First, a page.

PEI

Armchair travel: Rachel Hershfield visits the Chelsea Flower Show

Looking for a little garden inspiration? Islander Rachel Hershfield recently revved up her green thumb at the famed Chelsea Flower Show in England as well as several other British gardens, and agreed to share some of her 700 stunning photos of the trip with us.

'When I walked into the Great Pavilion, I almost cried'

One of the gardens constructed for the Chelsea Flower Show in England. (Rachel Hershfield/Facebook)

Looking for a little garden inspiration? Islander Rachel Hershfield recently revved up her green thumb at the famed Chelsea Flower Show in England as well as several other British gardens, and agreed to share some of her 700 stunning photos of the trip with us.  

"I've become totally obssessed with gardening and flower since I moved to P.E.I.," said Hershfield, who came from Calgary eight years ago where she only had a small condo deck.

If you're going to have weeds growing everywhere, the delicate and colourful English daisy can't be beat!— Rachel Hershfield

The Chelsea Flower Show had long been on Hershfield's bucket list, and she decided this was the year. A few weeks ago, she embarked on a group bus tour that included the legendary show as well as seven more horticultural gems in South England, most preserved and managed by the National Trust.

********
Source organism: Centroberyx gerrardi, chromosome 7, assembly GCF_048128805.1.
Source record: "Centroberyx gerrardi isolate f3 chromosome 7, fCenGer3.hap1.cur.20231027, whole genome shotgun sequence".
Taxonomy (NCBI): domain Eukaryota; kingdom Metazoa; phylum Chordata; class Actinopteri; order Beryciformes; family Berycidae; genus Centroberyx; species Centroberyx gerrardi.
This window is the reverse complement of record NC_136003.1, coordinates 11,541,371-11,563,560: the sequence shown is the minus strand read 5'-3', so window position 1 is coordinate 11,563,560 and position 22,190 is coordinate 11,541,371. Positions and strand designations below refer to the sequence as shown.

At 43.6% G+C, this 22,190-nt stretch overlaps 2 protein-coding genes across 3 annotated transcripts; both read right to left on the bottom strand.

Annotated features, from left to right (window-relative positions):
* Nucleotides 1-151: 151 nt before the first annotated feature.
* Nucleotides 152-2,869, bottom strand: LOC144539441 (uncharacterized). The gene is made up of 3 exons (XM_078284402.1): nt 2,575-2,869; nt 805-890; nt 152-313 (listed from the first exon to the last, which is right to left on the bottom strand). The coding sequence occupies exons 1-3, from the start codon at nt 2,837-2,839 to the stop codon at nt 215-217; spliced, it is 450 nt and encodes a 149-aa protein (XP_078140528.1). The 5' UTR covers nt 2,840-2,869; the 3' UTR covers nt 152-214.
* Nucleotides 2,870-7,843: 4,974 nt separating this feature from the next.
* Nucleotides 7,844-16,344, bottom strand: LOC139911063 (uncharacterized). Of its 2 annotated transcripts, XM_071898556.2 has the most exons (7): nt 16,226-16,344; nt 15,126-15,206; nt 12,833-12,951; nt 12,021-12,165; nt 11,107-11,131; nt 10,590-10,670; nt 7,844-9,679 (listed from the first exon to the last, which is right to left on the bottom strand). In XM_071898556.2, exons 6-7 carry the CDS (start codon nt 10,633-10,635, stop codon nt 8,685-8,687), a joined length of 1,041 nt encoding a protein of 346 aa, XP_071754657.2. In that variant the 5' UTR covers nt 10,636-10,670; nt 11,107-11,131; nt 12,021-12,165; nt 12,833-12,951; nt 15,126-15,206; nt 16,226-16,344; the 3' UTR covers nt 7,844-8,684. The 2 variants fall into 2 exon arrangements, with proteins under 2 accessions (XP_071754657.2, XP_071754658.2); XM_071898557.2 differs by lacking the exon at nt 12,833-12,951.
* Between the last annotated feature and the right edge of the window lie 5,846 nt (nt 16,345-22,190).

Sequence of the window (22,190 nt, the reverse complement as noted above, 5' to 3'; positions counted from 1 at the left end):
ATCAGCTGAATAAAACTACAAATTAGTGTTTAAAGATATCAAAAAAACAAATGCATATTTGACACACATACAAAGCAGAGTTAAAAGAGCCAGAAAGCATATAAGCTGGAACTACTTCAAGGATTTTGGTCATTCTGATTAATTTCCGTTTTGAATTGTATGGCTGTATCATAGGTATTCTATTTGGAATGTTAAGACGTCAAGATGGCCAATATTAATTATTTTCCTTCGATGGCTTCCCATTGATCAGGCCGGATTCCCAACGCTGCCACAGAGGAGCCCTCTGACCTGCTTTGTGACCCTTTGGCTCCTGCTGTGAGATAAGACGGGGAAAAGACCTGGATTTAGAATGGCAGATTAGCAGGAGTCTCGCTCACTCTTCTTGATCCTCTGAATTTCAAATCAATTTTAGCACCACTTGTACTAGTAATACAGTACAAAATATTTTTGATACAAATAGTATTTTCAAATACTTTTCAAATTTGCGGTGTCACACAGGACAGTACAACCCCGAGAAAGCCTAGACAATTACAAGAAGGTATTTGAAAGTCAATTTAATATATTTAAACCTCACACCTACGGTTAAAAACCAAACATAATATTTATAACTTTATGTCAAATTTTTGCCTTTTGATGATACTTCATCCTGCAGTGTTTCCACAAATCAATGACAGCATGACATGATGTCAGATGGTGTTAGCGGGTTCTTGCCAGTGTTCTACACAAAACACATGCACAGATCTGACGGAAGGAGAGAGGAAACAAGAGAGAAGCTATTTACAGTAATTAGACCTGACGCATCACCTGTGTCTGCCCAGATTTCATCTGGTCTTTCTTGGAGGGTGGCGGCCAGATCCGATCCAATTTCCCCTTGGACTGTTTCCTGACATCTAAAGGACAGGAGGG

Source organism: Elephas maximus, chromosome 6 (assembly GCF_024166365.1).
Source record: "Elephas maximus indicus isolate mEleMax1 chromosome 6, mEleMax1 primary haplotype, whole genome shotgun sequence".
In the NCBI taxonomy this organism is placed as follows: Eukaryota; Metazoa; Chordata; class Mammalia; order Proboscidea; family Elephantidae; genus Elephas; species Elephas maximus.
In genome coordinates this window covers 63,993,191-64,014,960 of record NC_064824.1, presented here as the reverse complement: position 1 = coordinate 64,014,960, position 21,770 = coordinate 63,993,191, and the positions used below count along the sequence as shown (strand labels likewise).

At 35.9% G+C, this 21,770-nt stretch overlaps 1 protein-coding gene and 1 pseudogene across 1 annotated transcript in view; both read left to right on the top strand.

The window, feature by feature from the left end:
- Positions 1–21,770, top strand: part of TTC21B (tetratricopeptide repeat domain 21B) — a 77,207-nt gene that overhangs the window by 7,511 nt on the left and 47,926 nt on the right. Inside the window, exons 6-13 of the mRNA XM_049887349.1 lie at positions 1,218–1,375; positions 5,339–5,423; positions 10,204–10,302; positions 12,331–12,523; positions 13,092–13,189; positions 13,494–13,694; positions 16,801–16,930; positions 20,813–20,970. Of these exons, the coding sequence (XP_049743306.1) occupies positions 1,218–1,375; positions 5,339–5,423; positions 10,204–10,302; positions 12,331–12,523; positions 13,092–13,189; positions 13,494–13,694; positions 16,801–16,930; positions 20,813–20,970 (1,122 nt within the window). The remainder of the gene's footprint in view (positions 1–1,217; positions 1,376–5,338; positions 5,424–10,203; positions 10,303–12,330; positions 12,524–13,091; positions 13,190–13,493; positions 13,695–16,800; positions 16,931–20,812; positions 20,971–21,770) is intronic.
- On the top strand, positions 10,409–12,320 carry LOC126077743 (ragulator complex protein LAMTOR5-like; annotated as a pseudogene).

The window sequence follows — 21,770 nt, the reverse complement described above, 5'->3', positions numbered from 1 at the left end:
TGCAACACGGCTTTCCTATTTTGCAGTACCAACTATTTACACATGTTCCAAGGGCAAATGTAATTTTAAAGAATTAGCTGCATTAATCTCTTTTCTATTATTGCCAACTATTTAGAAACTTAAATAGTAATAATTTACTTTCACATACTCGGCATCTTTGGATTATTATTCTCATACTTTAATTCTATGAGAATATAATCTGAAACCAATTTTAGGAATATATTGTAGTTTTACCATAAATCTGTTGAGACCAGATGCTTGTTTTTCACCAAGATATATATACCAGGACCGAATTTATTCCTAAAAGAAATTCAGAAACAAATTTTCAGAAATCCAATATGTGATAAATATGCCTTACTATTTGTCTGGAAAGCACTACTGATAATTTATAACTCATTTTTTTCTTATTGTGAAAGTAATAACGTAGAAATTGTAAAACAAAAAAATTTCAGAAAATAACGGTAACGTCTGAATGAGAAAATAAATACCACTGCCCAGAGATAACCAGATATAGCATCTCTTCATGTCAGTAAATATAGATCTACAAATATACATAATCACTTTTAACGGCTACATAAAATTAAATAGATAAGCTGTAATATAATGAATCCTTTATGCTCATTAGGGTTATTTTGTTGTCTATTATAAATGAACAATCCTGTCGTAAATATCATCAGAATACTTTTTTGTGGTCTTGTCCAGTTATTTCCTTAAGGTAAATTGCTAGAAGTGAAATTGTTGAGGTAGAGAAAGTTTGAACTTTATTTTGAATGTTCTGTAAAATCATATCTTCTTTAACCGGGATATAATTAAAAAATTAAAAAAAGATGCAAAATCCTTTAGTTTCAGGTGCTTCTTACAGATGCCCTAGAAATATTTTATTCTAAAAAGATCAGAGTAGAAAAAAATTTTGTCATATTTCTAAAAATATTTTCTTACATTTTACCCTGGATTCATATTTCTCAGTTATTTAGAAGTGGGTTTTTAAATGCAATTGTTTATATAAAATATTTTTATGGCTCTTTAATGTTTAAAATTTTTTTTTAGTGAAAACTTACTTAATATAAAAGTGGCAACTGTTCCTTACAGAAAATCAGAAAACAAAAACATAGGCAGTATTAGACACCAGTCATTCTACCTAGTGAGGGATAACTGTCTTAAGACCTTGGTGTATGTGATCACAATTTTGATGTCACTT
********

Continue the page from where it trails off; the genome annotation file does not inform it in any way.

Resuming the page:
"It was awesome, just fantastic," Hershfield said. She enjoyed not having to find directions, buy tickets or stand in long lineups, she said of the tour. 

'Everything looks so nice'

"I think what inspired me the most was just how into gardening the English are," she said. "Even if it's just a little garden, they're working hard and everything looks so nice." 

Huge arrangements of gladiolus caught Hershfield's artistic eye at Chelsea. (Rachel Hershfield/Facebook)
A plethora of potted pansies at the Chelsea Flower Show. (Rachel Hershfield/Facebook)
 

The abundance of dramatic plants that grow in England's warm, damp climate were also exotic to see, Hershfield said. 

The highlight of the trip was definitely the Chelsea Flower Show, Hershfield said. 

Globe-shaped arrangements of mums were a touch of fun at the Chelsea Flower Show. (Rachel Hershfield/Facebook)
The red and white begonias in the foreground at the Chelsea Flower Show are 'as big as dinner plates,' says Hershfield. (Rachel Hershfield/Facebook)
 

"When I walked into the Great Pavilion, I almost cried," she wrote on Facebook.